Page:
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# Switch Statements

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I have learned how to use switch statements with characters for input, but is there a way to do it with numbers or strings?

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With integers, yes. With floats, no. With strings, no.

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You can do it with any numeric integral type. You can also do it with strings in C# and PHP, in C or C++ you would have to resort to a sequence of else if.

Darn, my computer won't post this message! Damn you to hell, computer!

EDIT: integral! I swear I meant integral.

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The way I did it with strings was a series of an if and else ifs. like so:

			if(!strcmp(buffer, "most likely option"))			{ ... } //Do thing for first			else if(!strcmp(buffer, "second most likely option"))			{ ... }			else if(!strcmp(buffer, "third most likely option"))			{ ... }

Thats how I did it. I would also order the test strings in the order of how likely it will be selected, it should help imrove the speed somewhat.

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And there isn't even the intention to fix this in C++0x...

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There isnt any need for this to be "fixed". Switch statements are usually used only in the case of the simplest comparisons. For a complex comparison like a floating point number or a string, etc, it just makes more sense to use the if and else statements.

I, for one, have never really had the need or desire to use strings in a switch (except perhaps about 6 or 7 years ago when I learned what a switch was).

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Quote:
 Original post by medevilenemyThere isnt any need for this to be "fixed". Switch statements are usually used only in the case of the simplest comparisons. For a complex comparison like a floating point number or a string, etc, it just makes more sense to use the if and else statements.I, for one, have never really had the need or desire to use strings in a switch (except perhaps about 6 or 7 years ago when I learned what a switch was).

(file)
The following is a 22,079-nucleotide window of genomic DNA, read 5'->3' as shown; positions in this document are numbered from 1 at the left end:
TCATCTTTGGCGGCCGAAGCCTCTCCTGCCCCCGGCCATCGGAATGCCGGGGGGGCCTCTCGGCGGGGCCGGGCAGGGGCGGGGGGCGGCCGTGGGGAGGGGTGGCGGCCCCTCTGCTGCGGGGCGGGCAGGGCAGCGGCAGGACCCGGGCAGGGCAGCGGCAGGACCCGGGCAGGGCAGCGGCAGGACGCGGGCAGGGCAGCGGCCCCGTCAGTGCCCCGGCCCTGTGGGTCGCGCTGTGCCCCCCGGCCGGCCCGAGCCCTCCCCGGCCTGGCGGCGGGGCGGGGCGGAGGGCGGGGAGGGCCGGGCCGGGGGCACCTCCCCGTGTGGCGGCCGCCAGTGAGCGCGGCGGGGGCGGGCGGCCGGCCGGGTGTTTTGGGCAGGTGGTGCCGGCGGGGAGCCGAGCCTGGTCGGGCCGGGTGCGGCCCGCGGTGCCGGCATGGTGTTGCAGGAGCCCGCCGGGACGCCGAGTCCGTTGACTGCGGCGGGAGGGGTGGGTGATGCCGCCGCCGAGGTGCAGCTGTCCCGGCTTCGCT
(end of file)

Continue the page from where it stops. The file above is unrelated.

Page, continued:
Sorry, but no...

(except floats, of course)

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Quote:
Original post by TrueTom
Quote:
 Original post by medevilenemyThere isnt any need for this to be "fixed". Switch statements are usually used only in the case of the simplest comparisons. For a complex comparison like a floating point number or a string, etc, it just makes more sense to use the if and else statements.I, for one, have never really had the need or desire to use strings in a switch (except perhaps about 6 or 7 years ago when I learned what a switch was).

Sorry, but no...

(except floats, of course)

Perfect post there, chum. Care to elaborate with us "inferiors"?

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Do lookups in a map instead:

std::string s;// populate s here// function style// oldif (s == "foo") { foo(); }else if (s == "bar") { bar(); }// lots more cases hereelse { do_default(); }// new// Note you need more sophisticated stuff in order to deal with member functionstypedef void(*func)();typedef std::map<std::string, func> funcmap;funcmap funcs;funcs["foo"] = foo;funcs["bar"] = bar;// lots more cases herefuncmap::iterator it = funcs.find(s);if (it == funcs.end()) { do_default(); }else { it->second(); }// For simple assignments to variables:// oldstd::string s;// populate s hereif (s == "foo") { x = 0; }else if (s == "bar") { x = 1; }// lots more cases hereelse { x = -1; }// newtypedef void(*func)();typedef std::map<std::string, int> funcmap;funcmap funcs;funcs["foo"] = 0;funcs["bar"] = 1;// lots more cases herefuncmap::iterator it = funcs.find(s);if (it == funcs.end()) { x = -1; }else { x = it->second; }

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Why wouldn't you want switch to work with more types? C#'s switch works on strings, it surely comes in handy sometimes. O'Caml/SML/Haskell use switch-like statements for pattern matching. Lisp has cond, the most general switch possible, which works with predicates (but then again can't be optimised by the compiler). And why shouldn't it also work on floating point values? Just make it smart enough so that it knows it has to work with epsilons for comparisons.

Of course, it depends on where to draw the line between what is a switch and what isn't.

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